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Botrytis bunch rot another challenge ahead

Vine Talk columnist and Syngenta Technical Services Lead Dr Brandy (Belinda) Rawnsley.
Have you heard the latest tips, tricks and industry advice? Vine Talk author, Dr Brandy (Belinda) Rawnsley takes a look at the issues facing grape growers.

By Brandy Rawnsley

Last month we talked about the risk of downy mildew in a wetter than average season. Now it’s time to consider botrytis grey mould and how to minimise the risk of infection.

Botrytis cinerea is a fungus that requires moisture and a wound site to infect. Although we commonly associate the disease with bunch rot later in the season, infection can take place much earlier.

In fact, flowering is the key time when botrytis infection begins. At capfall, the fungus uses the wound site to invade the tissue but remains unseen (dormant) as green hard berries don’t allow colonisation. The risk of botrytis infection increases when there is an extended flowering period and excessive moisture.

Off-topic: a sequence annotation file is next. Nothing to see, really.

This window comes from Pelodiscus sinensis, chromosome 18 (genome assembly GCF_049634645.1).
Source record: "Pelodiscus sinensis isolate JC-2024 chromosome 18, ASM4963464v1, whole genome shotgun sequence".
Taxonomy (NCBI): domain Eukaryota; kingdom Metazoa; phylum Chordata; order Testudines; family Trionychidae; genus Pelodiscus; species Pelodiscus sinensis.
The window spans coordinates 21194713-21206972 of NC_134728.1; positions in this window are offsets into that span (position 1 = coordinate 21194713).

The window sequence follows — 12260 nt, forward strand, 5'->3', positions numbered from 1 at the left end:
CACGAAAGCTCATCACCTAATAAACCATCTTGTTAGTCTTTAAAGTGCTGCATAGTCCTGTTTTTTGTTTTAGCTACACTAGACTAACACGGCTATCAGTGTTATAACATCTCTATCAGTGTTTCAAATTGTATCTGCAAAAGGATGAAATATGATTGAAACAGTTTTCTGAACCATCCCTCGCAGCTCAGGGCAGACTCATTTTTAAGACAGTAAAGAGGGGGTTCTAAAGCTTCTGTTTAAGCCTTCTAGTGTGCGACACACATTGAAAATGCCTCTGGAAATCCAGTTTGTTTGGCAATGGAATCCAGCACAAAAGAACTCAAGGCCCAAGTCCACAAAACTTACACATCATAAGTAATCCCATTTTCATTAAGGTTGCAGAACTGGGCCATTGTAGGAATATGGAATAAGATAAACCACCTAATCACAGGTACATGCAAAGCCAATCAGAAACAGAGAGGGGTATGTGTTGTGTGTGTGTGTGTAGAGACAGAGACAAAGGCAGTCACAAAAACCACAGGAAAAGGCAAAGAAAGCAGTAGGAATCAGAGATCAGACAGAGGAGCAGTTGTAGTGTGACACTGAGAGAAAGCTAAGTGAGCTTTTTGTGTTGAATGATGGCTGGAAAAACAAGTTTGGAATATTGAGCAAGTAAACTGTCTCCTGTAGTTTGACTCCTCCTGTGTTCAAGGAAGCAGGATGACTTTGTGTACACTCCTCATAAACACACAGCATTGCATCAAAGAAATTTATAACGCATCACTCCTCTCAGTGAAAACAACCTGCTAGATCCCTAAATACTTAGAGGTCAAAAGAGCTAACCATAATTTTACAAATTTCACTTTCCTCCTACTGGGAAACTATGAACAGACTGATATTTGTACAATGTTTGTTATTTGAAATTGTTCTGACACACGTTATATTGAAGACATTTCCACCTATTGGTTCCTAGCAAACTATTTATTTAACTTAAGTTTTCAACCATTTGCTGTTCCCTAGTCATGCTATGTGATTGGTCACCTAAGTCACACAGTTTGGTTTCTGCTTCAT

Symptoms of botrytis often don’t become apparent until the berries start to ripen. As berries ripen, sugars stimulate growth of the fungus that invaded the tissue back at flowering.

Infection can also occur once berries ripen, especially those that are wounded by insects, birds, mildew or berry split caused by rain or hail.

Spores germinate in the presence of moisture when temperatures are around 18-21°C. Botrytis appears as grey fluffy mould. Botrytis can spread easily to other berries and before you know it, the whole bunch is infected.

Weather conditions are likely to be wetter for longer this summer. As botrytis needs water for germination, the risk of disease developing is higher than normal.

A protective fungicide, such as SWITCH applied at 80% capfall (E-L 25) when most of the cap scars are exposed, is a great way to prevent early infection. If you’ve missed this spray, the next critical time is pre-bunch closure (E-L 31). This ensures the fungicide can cover the berry and penetrate the bunch. Big, tight bunches are going to be more prone to infection.

But don’t only think of fungicides for botrytis control. Wounding increases the risk of botrytis, so targeted insecticide applications are strongly recommended to guard berries from insect feeding damage. VOLIAM TARGO offers control of numerous insect pests and mites on wine grapes up to E-L 29.  PROCLAIM OPTI can be used until E-L 31 for targeted control of key lepidopteran pests.

Dr Belinda (Brandy) Rawnsley is a Syngenta Technical Services Lead for Viticulture and Horticulture.